Then that day I cut up to the main street, which I had to cross to get to the coffee shop. It’s a busy thoroughfare, and it took me a moment to be able to find a break in the traffic. As I got to the end of the crosswalk, I saw you approach coming the opposite way on your bike. You had to pause while I crossed, and I knew that situation was ripe for you to linger and take in my shape and notice my aloneness.
As I said, I’ve been harassed by men countless times. I’ve gotten to the point where I can sense when a man will harass me even before it comes out of his mouth. So every time my inner alarm starts to sound around a man, I always try to will him not to do it… I think “don’t harass me man, don’t do it…” And then, of course, they almost always do.
So I knew you were going to harass me even before you did. And that, really, made it all the more irritating, because I was quite disappointed in you.
“Hey, I really like your dress…”
Now, you may wonder why I didn’t just thank you for telling me my dress was pretty. This is a conundrum I’ve often faced. It depends on my mood how I’ll respond to men like you, and I’ve also found that it really doesn’t matter, because either way it could go wrong.
Your tone was creepy, and I knew it was my body you were commenting on, not my dress. I’ve responded with a “thanks” to comments like this before, just to try to deflect the perv.
But, if I say thanks, that can be seen as an invitation to keep talking to me or to follow me. I’d like to skip that annoying and potentially dangerous interaction if at all possible. Having to shake you off is even harder than just not engaging in the first place.
If I say nothing, that can be seen as an affront. But often silence deflects. Not always though.
I’m not really the one in control there, which is the entire point of harassment. It can escalate because of any little thing. Heck, I’ve been chased and threatened by men I didn’t even know were there 2 seconds before. So no, I know it wouldn’t have mattered if I’d acknowledged you or not.
This time, you were offended by my silence, as if I was obligated to engage with you. I am not obligated to do so. So you yelled aggressively “I could have at least gotten a smile!” from the parking lot of the Dairy Mart.
No, I will not smile at men like you.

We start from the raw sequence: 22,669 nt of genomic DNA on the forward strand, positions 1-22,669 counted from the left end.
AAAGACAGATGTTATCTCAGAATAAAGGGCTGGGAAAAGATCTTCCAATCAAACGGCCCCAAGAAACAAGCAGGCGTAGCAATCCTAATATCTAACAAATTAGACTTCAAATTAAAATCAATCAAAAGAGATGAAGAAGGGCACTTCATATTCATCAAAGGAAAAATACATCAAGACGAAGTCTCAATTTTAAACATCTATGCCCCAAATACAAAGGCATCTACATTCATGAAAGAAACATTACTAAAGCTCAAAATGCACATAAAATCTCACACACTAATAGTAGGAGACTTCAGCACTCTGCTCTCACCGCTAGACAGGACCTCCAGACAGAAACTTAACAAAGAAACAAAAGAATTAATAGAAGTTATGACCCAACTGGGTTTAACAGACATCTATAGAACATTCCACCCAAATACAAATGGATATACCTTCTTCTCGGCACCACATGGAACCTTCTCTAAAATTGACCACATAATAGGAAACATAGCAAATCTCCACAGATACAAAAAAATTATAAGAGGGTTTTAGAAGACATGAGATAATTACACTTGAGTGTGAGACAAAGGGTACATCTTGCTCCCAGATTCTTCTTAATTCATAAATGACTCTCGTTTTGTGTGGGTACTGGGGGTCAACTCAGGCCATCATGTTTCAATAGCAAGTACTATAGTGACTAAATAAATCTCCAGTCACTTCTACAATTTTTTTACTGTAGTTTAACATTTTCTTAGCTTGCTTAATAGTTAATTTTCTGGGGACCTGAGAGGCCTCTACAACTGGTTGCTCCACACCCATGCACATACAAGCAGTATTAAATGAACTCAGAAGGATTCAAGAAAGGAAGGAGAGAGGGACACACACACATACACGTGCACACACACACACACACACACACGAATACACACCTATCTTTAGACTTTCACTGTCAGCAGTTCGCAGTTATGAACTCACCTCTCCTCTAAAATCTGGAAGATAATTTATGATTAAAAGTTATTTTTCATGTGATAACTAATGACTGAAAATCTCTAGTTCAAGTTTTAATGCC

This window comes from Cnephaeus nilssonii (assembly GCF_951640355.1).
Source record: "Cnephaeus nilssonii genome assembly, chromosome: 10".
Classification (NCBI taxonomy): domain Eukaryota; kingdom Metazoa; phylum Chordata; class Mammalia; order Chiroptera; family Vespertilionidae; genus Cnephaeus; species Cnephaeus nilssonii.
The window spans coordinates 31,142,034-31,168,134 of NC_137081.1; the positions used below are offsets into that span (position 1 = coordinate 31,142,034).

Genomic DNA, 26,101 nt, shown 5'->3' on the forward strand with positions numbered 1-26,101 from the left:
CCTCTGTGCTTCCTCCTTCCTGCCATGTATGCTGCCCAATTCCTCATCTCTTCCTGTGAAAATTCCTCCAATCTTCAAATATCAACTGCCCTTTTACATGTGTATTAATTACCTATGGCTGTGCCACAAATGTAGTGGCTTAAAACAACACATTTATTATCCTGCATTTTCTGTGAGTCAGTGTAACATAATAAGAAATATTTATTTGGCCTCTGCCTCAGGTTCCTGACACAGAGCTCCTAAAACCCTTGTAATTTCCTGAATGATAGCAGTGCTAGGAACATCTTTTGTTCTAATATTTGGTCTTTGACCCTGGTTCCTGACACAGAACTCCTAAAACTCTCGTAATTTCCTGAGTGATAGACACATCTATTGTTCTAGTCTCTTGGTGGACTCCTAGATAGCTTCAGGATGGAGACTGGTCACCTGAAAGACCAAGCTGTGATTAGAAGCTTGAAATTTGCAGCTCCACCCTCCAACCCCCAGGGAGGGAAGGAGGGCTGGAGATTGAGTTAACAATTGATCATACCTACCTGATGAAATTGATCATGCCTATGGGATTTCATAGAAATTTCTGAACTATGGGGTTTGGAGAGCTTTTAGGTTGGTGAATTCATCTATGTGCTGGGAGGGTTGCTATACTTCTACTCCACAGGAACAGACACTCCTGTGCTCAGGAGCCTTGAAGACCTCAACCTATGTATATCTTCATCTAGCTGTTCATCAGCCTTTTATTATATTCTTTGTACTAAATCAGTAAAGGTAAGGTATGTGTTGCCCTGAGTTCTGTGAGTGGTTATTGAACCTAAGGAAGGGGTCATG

I love smiling, I’d love to skip down the sidewalk in my pretty dress and smile at everyone who passes by. My prickly exterior has been layered on my skin from years of abuse. I want so bad to take it off. But I won’t, because I don’t feel safe. Because of men like you.
Your comment shattered the secure, calm feeling I was trying to cultivate while walking to the coffee shop. These comments are not compliments, they effect a woman’s whole experience while walking outside. My senses became heightened again, I hoped you wouldn’t follow me on your bike, which you luckily didn’t.
The story of an acquaintance’s experience popped in my head. She ignored a harasser on the bus recently and he followed her home and beat her up in her own front yard. All cuz she didn’t smile at him when he wanted her to.
I sat outside the coffee shop and enjoyed my iced coffee and read my book, “Savage Beauty” (I totally covered up the title of that one while I was walking, didn’t want it to elicit any comments from anyone) the biography of Edna St. Vincent Milay, an amazing, brazen, intelligent writer. Edna wouldn’t put up with shit like this either.
I enjoyed my afternoon at the coffee shop, my icy drink and book and cigar. You didn’t ruin that for me, I’m used to finding joy even in unsafe places, I’m a veteran of this war.
Walking home, I cut a different direction, avoiding the Dairy Mart, as I’ve figured that’s probably not a good place to walk by alone, too many random men getting beers and smokes in the afternoon. I tried to center and breathe while walking, doing my metta meditation:
“May I be free from danger
May I have mental happiness
May I have physical happiness
May I have ease in living.”
I tried not to tense when I saw any other men or cars pass by. But I did a little anyway.
Experiences like these won’t keep me from wearing dresses when it’s hot (I will not swelter in a muumuu when it’s 80 degrees outside) or keep me from taking walks by myself. I am so sick of this shit, but I’m gonna live my life. And I’m going to get my story out, create dialogue and affirm that all the women who feel like I do are not just paranoid or over-reacting.
I just hope that one day, men like you will get it. You will stop it. You will let me be so I can happily stroll down the sidewalk.
Then I will smile.
In the mean time, here’s a guide to properly complimenting women without objectifying them.
And this awesome video: